Job Relocation and “the MP3 Generation” on the Move
By EMILY MEEHAN, From The Wall Street Journal Online
At times, being a twentysomething is like being a kid crashing the big adult party of health insurance, 401(k) plans and direct-deposit paychecks. You can’t believe it’s you amid these trappings. But now that you’re there, it’s time to find your way around, maybe even ahead.
As twentysomethings quickly discover, sometimes getting ahead in a career – or just getting started – can mean crossing time zones, moving to far-flung places. What happens to friends and family? Conversations are long distance, and held after 9 p.m., when our cellphone minutes are free.
I live in Anchorage, Ak., and work as a reporter for the Alaska Public Radio Network. In San Francisco and Los Angeles, where I’m from, finding a position as a staff reporter, even covering weekend shifts, seemed nearly impossible for an entry-level 25-year-old broadcaster. So I moved. I’ve since learned that I’m in good company.
Every week since I’ve been here, a twentysomething, or a few, has traipsed through my house. These visitors have forsaken the safety of familiar surroundings, friends and family, hairdressers, dentists, and pubs, to pursue their ambitions. In this testing stage of our careers, it’s too early to tell what all the moving will lead to.
Cole Miller, 25 years old, is moving from a small Alaska town called Homer to Fort Collins, Colo., to take a carpentry apprenticeship. “Big metropolitan areas are the only places where this kind of apprenticeship is available,” he says. “In Homer, the carpentry crews are tight knit, and you pretty much have to get trained somewhere else in order to be able to come back and work.” He doesn’t want to leave the little town with one stoplight, but he wants to advance his career, and he has family in Colorado. It’s accessible, but not ideal.
Twenty-two-year-old Ren Meinhart also sacrificed proximity to friends and family for a career goal, and it’s worked out in some ways but not in others. She graduated from college a year ago and moved from Syracuse, N.Y., to Manchester, N.H., for a job as a graphic designer at a small design firm.
Ms. Meinhart says there isn’t anyone in the entire state of New Hampshire whom she knows well enough to help her change a flat tire. “I feel completely isolated,” she says. “Its harder to meet people outside of school and that social environment. I’ve learned from this experience that a job isn’t enough, I need stimulation, and social interaction.”
Still, she says, she was working with clients right from the start, rather than making photocopies or reworking other people’s marketing projects.
Twentysomethings often lack the professional networks and the experience to strategically locate themselves and their careers in places where they also want to live. Many of us are finding jobs on the Internet, posted by anonymous people at companies we’ve never heard of.
But there’s more than the typical “pay your dues” thing going on. By some accounts, twentysomethings today lead a more frenzied life and are more susceptible to distraction than the young adults before us. We’re not just the MTV generation, we could be called the MP3 generation, where we download our lives into a gadget and take it on our way.
Peter Whybrow, author of “American Mania,” a book that explores the frenetic pace of contemporary society, partly credits economic change and technology for the mobility of twentysomethings. Americans “are the most concentrated set of migrants in the world,” he said in an interview. “If you’re educating young children not to be reflective or concentrate very much, it tends to increase the willingness of people to constantly shift their horizons.”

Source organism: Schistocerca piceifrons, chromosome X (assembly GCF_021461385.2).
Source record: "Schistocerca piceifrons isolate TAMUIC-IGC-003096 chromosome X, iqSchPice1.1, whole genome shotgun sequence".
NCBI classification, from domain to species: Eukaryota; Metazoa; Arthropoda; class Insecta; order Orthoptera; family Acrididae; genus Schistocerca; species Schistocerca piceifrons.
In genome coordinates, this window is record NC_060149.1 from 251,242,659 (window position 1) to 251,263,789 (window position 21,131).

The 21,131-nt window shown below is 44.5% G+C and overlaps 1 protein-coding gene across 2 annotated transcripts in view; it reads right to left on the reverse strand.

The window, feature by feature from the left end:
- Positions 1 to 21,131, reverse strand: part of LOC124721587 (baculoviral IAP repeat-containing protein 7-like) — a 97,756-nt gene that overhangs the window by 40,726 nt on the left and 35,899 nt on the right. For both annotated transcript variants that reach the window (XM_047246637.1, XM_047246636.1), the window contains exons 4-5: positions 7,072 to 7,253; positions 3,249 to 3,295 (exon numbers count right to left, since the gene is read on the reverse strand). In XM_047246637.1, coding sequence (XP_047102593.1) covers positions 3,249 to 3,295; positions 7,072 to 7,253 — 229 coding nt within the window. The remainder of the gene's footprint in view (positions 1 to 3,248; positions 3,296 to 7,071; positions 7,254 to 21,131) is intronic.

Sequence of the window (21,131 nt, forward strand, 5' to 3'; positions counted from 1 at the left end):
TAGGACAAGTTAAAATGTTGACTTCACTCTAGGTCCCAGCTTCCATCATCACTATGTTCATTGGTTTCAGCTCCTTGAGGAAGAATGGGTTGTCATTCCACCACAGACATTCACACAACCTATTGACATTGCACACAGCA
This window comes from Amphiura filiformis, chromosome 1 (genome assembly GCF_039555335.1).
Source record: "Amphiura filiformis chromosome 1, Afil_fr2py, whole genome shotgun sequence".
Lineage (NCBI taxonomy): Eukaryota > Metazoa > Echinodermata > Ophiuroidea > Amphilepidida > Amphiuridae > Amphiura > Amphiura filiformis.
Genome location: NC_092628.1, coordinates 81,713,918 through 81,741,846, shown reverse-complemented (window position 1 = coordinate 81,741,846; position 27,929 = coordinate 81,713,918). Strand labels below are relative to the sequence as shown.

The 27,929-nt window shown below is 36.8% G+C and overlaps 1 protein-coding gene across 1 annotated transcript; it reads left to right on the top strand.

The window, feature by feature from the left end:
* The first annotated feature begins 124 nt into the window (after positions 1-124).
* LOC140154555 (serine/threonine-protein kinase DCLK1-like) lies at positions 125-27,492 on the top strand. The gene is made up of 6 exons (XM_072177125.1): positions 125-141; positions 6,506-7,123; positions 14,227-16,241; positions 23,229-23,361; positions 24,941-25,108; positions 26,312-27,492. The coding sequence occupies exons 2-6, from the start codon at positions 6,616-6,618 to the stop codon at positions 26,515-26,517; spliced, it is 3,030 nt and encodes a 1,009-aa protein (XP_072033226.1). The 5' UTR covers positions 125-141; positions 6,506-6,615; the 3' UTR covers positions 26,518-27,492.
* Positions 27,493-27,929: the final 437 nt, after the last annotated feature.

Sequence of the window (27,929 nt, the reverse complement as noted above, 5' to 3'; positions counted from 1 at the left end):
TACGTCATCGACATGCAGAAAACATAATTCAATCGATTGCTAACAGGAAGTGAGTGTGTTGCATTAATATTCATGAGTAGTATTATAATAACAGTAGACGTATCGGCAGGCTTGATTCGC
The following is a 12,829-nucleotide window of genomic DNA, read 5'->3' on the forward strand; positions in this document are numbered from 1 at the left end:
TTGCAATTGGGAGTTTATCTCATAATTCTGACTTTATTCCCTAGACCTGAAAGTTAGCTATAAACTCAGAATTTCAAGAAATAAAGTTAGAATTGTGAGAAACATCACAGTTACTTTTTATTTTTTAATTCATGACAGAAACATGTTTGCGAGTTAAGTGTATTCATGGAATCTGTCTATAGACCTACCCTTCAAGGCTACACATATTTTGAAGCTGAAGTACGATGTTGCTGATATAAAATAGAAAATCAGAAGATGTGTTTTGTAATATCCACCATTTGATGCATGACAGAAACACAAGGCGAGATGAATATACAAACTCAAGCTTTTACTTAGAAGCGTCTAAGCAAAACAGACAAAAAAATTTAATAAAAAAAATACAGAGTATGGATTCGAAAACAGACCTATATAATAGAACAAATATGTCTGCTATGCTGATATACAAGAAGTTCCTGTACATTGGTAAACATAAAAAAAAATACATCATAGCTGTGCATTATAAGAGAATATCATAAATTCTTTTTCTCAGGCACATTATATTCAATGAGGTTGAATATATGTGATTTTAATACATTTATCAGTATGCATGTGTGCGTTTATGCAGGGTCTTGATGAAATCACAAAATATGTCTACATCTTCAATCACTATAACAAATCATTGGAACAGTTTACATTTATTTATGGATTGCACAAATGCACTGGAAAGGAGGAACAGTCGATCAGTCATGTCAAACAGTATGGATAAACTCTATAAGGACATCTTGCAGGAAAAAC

Are we unreflective? I must reflect on that. But we’re certainly willing to shift horizons. Beth Richardson-Royer, 25, for one, did. “While I would never do anything that I thought would actually harm my chances for success in the future,” she says, “I will do almost anything as long as my actions are either irrelevant to future accomplishment or can be written off as the follies of a young woman.”
She found a job online that took her to Tokyo last summer to work at a corporate law firm. Her international law program at Duke Law School encourages international work experience. She says the option was more exciting than staying at Duke and working as a research assistant, and enhanced her resume, but not without risks. “I was concerned before my departure about the lack of information I had received from the law firm. I had corresponded only by email, and had only the name of the hotel where I was going to live and the address of the law firm itself. I had visions of arriving in Japan and having the firm deny ever having made me a job offer.” They did remember her, and she was very busy working with corporate accounts for three months.
In addition to discovering Japanese food, sacred architecture, and karaoke hits, Ms. Richardson-Royer left Japan with professional experience that helped her realize that she doesn’t want to pursue corporate law or work overseas.
For many twentysomethings, home is becoming redefined. Here in Alaska I have a residence. The social opportunities offer none of the variety show acts or lifelong friendships that always kept me busy in California. I’m not inclined to plant a garden in my rented yard, get a dog, or add a hot tub. Nevertheless, I feel like I’ve finally found a valid mission: to write, and report. My mobility is no longer linear, it’s upward. The place isn’t the mission anymore, the assignment is.
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